Like The Lion King, this production incorporates the regional musical sounds of the setting. Music Director Doug Peck has orchestrated the numbers for a combination of Indian and western instruments in an attempt to meld the Dixieland sound of the original movie score by Robert B. and Richard M. Sherman (which also included Terry Gilkyson’s “Bare Necessities”). I’m not sure the two sounds blend much better than oil and water, but I don’t really get why a Dixieland and big band sound was used for the film in the first place. That score has been augmented by other songs written by the Shermans together, by Richard M. Sherman alone (Robert died last year), and with new material by Lorraine Feather and Paul Grabowsky.
If not a jaw-dropping visual spectacle on the order of The Lion King, The Jungle Book is a handsome production and a much classier looking affair than Tarzan, Disney’s last stage foray into the jungle. Daniel Ostlings sets make use of sliding flats to represent the vegetation while Mara Blumenfeld’s costumes elegantly portray the human styles of 19th-century Indians and Brits. T.J. Gerckens’ lighting design assists handily in the storytelling as well. We also see such Zimmerman-esque touches as using shiny blue paper to represent water.
Jungle Book is a lovely piece and a solid retelling of the Kipling stories. Zimmerman’s adaptation is easy to follow, and with the help of sound designers Ray Nardelli, Joshua Horvath and André J. Pluess, easy to hear and understand. It’s artistic enough for adults and ought to be comprehensible and entertaining for kids.
Although it’s a perfectly worthy piece for a non-profit like the Goodman, it might not be as satisfying on a Broadway stage at Broadway prices (and in fairness to Disney, they’ve not announced any such intentions). The fact that it lacks the scope or awe-inspiring effects of Disney’s Lion King or Mary Poppins is only part of the reason why. There’s a belief among producers and writers of Broadway musicals that these shows usually need stories in which a central figure has a great desire or quest which must be fulfilled. Dramatic tension is built around the obstacles in the way of the character achieving their goal. In The Jungle Book, Bagheera is the one on the quest – to return Mowgli to humanity – but Mowgli doesn’t want to go there. We can’t really get fully invested in this tale and hence there’s not the sort of catharsis at its conclusion that we normally expect from a Broadway musical. If Disney’s intention is to have a piece that can tour cheaply or be a hit for regional companies and nonprofessional groups, they have a good property all ready to go. If they’re looking for a show to fill Broadway’s New Amsterdam Theatre and pry $600 or more from a family’s pocket, they’ll have to up their game.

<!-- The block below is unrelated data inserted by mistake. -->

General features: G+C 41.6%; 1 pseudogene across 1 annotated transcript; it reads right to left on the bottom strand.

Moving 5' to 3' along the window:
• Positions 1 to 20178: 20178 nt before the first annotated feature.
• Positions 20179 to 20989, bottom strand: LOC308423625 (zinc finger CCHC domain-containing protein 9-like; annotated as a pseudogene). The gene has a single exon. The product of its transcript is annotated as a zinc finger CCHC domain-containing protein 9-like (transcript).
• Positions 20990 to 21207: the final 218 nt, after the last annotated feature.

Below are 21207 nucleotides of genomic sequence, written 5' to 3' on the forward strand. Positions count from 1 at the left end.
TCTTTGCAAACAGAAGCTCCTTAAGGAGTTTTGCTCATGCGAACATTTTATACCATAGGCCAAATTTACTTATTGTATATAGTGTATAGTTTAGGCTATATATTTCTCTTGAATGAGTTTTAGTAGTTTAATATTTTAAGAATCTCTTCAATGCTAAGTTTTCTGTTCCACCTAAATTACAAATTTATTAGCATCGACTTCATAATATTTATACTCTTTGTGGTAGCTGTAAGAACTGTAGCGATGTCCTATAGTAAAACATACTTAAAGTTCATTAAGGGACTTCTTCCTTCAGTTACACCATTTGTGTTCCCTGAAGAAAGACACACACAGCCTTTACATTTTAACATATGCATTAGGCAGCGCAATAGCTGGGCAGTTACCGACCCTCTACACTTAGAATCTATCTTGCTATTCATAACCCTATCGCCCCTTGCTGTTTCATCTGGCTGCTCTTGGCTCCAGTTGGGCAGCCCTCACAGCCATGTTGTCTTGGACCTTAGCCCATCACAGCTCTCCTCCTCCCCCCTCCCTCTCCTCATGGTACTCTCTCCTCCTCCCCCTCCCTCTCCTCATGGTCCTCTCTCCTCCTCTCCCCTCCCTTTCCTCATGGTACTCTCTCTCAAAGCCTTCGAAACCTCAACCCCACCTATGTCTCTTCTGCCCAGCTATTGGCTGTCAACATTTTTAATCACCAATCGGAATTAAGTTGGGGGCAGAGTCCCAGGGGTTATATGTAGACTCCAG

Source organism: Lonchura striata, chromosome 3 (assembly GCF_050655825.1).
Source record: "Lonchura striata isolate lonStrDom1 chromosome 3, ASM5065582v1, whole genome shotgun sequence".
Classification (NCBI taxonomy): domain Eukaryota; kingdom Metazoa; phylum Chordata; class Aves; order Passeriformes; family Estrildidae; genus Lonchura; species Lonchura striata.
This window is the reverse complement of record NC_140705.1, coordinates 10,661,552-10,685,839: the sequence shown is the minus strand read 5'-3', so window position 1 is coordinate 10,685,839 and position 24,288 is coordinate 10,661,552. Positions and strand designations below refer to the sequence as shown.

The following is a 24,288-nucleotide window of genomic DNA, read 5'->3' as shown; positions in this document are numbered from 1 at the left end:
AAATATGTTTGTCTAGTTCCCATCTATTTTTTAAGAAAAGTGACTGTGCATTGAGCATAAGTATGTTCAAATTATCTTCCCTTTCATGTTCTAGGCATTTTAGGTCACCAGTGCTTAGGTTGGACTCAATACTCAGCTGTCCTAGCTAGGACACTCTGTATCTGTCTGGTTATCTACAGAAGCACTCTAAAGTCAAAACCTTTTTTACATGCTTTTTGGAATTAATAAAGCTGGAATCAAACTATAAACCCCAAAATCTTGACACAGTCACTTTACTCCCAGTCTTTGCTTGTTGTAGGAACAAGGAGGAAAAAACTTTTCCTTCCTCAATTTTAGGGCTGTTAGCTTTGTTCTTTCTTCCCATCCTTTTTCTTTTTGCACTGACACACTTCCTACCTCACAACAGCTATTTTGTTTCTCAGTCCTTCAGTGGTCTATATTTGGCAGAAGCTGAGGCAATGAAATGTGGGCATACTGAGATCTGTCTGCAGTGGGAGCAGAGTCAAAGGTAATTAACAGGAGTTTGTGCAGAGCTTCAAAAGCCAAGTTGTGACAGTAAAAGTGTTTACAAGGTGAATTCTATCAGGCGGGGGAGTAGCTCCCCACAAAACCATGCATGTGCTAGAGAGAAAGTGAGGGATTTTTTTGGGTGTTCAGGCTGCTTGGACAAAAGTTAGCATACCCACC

The Jungle Book continues through
August 11th August 18th at the Goodman Theatre’s Albert Theatre, 170 N. Dearborn (map), with performances Wednesdays at 7:30pm, Thursdays at 2pm and 7:30pm, Fridays 8pm, Saturdays 2pm and 8pm, Sundays 2pm and 7:30pm. Tickets are $30-$125, and are available by phone (312-443-3800) or online through their website (check for half-price tickets at Goldstar.com). More information at GoodmanTheatre.org. (Running time: 2 hours 20 minutes, includes an intermission)
Photos by Liz Lauren
André De Shields (Akela and King Louie), Usman Ally (Bagheera), Larry Yando (Shere Khan), Kevin Carolan (Baloo), Akash Chopka (Mowgli), Thomas Derrah (Kaa and Others), Ed Kross (Colonel Hathi and Others), Geoff Packard (Lieutenant George, Giddha and Others), Nikka Graff Lanzarone (Peacock and others), Alka Nayyar (Doe, Insect and Others), Timothy Wilson (Wolf and Others), Victor Wisehart (Wolf and Others), Govind Kumar (Wolf, Vulture and Others), Nehal Joshi (Rama and Others), Anjali Bhimani (Raksha and Others), Monique Haley (Insect and Others), Jeremy Duvall (Insect and Others) , Glory Curda (Little Girl), Roni Akurati (Mowgli Alternate).
Doug Peck (conductor, piano, harmonium), Neel Murgai (sitar, daff, overtone vocal), Saraswathi Ranganathan (veena), Anuradha Sridhar (carnatic violin), Victor Garcia (trumpet, snake trumpet, flugelhorn), Steven Duncan (trombone, tuba, snake trumpet), Nick Moran (reeds 1), Juli Wood (reeds 2), Shivalik Ghoshal (tablas, dholak), Ronnie Malley (ghattam, dholak, dhol, dumbek, percussion, oud), Sarah Allen (drums), Larry Kohut (bass), Heather Boehm (orchestra contractor).
behind the scenes
Mary Zimmerman (director), Christopher Gattelli (choreography), Doug Peck (music director, music orchestrations, supervision, adaptation and arrangements), Daniel Ostling (scenic design), Mara Blumenfeld (costume design), T.J. Gerkens (lighting design), Ray Nardelli, Andre Pluess and Joshua Horvath (sound design), Alden Vasquez (production stage manager), Jamie Wolfe (stage manager), Hema Rajagopalan (Indian dance consultant), Adam Belcuore (casting), Liz Lauren (photos).